# Creation of a fitting function with if conditions involved

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Richard Wood on 22 Feb 2022
Edited: Richard Wood on 22 Feb 2022
Hello everyone
I am trying to create a fitting function in a separate script from where I'm handling the data (let's call the involved arrays x and y), but this is my first try with this kind of functionality in MatLab. I want this function to use a different functional form depending on the first and last values of the y array, so I have something like
function [fitresult,gof]=fitting(x,y)
% Now, I create my possible fitting functions
if round(y(1),1)==0.7 && round(y(end),1)==0.7
fitting_function=@(x,x0,Delta)((1/sqrt(2))*(sin(atan(exp((x-x0)/Delta)))+cos(atan(exp((x-x0)/Delta)))));
elseif round(y(1),1)==-0.7 && round(y(end),1)==-0.7
fitting_function=@(x,x0,Delta)(-(1/sqrt(2))*(sin(atan(exp((x-x0)/Delta)))+cos(atan(exp((x-x0)/Delta)))));
elseif round(y(1),1)==-0.7 && round(y(end),1)==0.7
fitting_function=@(x,x0,Delta)((1/sqrt(2))*(sin(atan(exp((x-x0)/Delta)))-cos(atan(exp((x-x0)/Delta)))));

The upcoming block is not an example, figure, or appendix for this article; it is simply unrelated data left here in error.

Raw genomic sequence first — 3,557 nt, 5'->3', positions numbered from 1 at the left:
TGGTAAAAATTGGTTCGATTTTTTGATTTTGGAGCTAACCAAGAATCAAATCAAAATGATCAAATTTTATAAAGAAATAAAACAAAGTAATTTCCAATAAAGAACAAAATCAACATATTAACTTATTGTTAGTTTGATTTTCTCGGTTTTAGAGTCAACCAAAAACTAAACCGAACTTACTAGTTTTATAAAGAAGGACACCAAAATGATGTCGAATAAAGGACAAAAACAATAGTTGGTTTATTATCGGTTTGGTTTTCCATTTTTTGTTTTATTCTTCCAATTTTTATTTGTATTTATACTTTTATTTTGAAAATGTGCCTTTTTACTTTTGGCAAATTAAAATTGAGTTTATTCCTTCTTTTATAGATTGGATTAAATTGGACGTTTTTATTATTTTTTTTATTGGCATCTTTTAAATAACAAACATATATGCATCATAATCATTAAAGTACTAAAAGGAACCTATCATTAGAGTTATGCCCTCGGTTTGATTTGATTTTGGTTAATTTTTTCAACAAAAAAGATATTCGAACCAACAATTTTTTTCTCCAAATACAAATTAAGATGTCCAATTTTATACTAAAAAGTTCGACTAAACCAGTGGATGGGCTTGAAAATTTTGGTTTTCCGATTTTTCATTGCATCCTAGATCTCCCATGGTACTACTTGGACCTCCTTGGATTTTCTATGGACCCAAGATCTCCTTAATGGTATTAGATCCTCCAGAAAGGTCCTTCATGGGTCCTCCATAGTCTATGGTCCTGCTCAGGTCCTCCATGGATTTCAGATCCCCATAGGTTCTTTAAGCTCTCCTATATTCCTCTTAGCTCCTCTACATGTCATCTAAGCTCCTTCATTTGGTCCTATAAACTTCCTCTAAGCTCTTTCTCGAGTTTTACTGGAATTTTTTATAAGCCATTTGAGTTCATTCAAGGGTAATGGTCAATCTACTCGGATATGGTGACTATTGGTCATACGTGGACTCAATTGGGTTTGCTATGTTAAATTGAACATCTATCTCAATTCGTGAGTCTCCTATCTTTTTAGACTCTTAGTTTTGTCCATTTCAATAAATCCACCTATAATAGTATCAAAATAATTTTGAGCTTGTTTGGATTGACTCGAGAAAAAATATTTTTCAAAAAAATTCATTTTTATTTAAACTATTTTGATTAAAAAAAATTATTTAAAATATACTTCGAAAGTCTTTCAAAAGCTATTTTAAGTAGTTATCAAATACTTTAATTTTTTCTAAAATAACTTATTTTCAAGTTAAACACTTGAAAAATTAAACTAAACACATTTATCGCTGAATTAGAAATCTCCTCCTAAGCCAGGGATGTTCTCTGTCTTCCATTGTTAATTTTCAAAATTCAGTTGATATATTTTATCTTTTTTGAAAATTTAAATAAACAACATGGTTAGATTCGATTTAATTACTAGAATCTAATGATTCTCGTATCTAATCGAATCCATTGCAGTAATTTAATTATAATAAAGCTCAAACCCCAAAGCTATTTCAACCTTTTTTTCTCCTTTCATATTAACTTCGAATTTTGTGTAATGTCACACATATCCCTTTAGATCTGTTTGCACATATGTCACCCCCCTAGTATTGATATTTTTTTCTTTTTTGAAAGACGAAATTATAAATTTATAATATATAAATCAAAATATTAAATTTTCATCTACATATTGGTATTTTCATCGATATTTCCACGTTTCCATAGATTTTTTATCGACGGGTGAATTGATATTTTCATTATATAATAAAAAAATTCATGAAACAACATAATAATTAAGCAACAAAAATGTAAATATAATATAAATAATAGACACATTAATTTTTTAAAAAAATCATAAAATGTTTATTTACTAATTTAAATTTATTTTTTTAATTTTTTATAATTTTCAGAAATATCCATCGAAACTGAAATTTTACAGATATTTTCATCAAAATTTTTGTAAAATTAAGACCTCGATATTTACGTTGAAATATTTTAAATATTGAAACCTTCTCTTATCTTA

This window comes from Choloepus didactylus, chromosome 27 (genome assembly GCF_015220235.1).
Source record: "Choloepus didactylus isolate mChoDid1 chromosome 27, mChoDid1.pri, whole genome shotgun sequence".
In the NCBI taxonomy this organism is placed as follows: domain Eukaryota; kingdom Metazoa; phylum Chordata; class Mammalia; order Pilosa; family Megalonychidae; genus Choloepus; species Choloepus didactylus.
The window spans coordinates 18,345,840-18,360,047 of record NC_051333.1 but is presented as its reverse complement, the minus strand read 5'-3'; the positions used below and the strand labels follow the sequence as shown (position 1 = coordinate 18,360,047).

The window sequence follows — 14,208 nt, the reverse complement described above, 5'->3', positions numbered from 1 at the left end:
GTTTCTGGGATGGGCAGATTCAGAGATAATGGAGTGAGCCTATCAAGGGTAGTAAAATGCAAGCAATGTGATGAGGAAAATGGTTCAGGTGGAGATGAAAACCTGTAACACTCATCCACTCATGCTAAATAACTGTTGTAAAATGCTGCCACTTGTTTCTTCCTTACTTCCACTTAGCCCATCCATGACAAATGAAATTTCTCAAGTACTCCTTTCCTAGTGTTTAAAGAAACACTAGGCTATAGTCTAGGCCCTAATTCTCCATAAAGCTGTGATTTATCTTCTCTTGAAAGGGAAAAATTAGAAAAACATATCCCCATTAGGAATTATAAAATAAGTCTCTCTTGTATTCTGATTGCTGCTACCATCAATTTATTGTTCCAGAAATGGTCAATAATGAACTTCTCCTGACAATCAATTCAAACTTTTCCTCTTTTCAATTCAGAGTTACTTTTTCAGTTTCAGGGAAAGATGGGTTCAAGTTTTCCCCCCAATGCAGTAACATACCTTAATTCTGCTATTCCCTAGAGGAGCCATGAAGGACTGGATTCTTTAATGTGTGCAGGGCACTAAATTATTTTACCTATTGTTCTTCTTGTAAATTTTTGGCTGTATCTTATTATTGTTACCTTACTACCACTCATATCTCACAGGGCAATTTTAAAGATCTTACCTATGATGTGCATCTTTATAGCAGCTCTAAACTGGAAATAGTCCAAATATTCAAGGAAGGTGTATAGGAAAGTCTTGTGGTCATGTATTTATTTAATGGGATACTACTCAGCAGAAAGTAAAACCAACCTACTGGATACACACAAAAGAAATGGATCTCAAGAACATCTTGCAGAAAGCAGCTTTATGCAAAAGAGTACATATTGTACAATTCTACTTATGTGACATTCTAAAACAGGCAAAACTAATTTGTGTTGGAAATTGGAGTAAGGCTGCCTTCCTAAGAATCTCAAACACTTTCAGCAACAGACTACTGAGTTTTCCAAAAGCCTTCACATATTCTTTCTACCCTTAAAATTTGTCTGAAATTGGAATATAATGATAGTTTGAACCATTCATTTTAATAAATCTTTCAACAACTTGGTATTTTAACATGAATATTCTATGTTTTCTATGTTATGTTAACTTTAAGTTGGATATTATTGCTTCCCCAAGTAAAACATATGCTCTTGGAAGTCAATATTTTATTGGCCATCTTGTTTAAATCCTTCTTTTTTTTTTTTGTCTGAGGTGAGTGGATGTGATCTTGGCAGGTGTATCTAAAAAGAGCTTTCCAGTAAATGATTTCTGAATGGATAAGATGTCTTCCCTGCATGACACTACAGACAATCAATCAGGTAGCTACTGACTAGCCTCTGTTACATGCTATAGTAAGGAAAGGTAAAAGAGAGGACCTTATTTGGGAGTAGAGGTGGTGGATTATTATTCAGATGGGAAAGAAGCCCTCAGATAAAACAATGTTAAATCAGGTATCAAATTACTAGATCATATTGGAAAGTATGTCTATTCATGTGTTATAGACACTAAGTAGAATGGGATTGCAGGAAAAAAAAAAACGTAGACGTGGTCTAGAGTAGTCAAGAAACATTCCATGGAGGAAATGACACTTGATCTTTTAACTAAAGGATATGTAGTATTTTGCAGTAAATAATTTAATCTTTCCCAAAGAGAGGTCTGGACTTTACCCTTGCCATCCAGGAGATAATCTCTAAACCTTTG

elseif round(y(1),1)==0.7 && round(y(end),1)==-0.7
fitting_function=@(x,x0,Delta)(-(1/sqrt(2))*(sin(atan(exp((x-x0)/Delta)))-cos(atan(exp((x-x0)/Delta)))));
end
% Now, the fitting itself
ft=fittype(fitting_function,'independent','x','dependent','y');
opts=fitoptions('Method','NonlinearLeastSquares');
[fitresult, gof]=fit(xData,yData,ft,opts);
This is just an approximation of how it could look like. I want to do it more or less this way without specifying the initial values of x0 and Delta in the function environment, but doing it in the script with the data (unless that I can do it also in the function environment, looking for x0 which is the point of the x array closer to 0 and for Delta which is the full width at half maximum of the y array).
Any suggestion?

John D'Errico on 22 Feb 2022
Edited: John D'Errico on 22 Feb 2022
NEVER do things like this using floating point numbers.
round(y(1),1)==0.7
While that may work, will it always? Will it necessarily succeed? Not always. For example, surely this is a mathematical truism, is it not?
find(round((1:50)/10,1) ~= (0.1:.1:5))
ans = 1×16
3 7 12 13 14 15 17 18 19 23 24 25 26 27 31 36
So there were actually 16 out of 50 cases where the mathematically obvious fails to be true.
Learn about tolerances when you are working with floating point numbers, even if you do use round!